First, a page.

Protesters took to the streets of central Bangkok on October 31 at the largest rally staged in Thailand since August. Their three demands remained the same: overhaul the constitution, fresh elections to form new government and to reform the monarchy. However, Sunday’s rally shifted focus and took aim at the government’s increasing use of Article 112, or the Royal Defamation law, which has seen dozens of protesters and speakers arrested this year. Article 112 was recently reactivated by Prime Minister Prayut Chan-o-cha as a response to the increased frequency and intensity of demonstrations in the past 12 months.
Despite heavy rain and the still-significant number of new COVID-19 cases recorded each day, protestors continued with calls earlier in the week to occupy the Ratchaprasong intersection in the heart of Bangkok. Unlike recent rallies that have seen tear gas, water cannons and rubber bullets used against protesters, the demonstration remained peaceful with organizers and activists using art, symbolism, music, and dance to voice their opposition toward the current government and political status quo. Notable differences also came from attendees — what was once a primarily youth-led movement has since grown with increasing support coming from a range of age demographics in recent months.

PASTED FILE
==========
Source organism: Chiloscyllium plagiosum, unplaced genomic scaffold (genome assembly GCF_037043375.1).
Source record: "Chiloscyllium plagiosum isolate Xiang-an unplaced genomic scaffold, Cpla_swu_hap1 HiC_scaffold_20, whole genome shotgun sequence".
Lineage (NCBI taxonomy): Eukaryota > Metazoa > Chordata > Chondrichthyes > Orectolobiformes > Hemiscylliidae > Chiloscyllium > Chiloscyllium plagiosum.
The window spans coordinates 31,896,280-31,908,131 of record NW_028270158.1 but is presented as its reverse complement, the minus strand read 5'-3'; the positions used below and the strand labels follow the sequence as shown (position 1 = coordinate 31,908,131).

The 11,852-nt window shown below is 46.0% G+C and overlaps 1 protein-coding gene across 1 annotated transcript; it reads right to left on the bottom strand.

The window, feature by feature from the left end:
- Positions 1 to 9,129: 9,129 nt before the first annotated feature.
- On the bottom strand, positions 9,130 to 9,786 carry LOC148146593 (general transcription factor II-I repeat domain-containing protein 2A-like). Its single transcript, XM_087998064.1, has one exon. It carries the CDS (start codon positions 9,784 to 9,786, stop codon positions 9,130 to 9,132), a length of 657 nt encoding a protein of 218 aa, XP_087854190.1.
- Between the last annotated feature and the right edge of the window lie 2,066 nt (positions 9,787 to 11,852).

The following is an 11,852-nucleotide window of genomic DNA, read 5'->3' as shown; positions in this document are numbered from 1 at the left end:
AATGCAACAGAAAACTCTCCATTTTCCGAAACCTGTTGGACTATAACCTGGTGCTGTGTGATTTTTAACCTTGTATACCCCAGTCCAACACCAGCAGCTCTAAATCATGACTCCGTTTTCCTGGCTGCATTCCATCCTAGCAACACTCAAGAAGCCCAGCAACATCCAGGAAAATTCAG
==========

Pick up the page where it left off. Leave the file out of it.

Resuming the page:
The protest came at a significant time for the country, on the eve of the reopening to international tourists and the end of nightly curfew. Both measures have been in place since the beginning of the pandemic with the nightly curfew being periodically recalled and enforced more recently in light of rising numbers of new COVID-19 infections.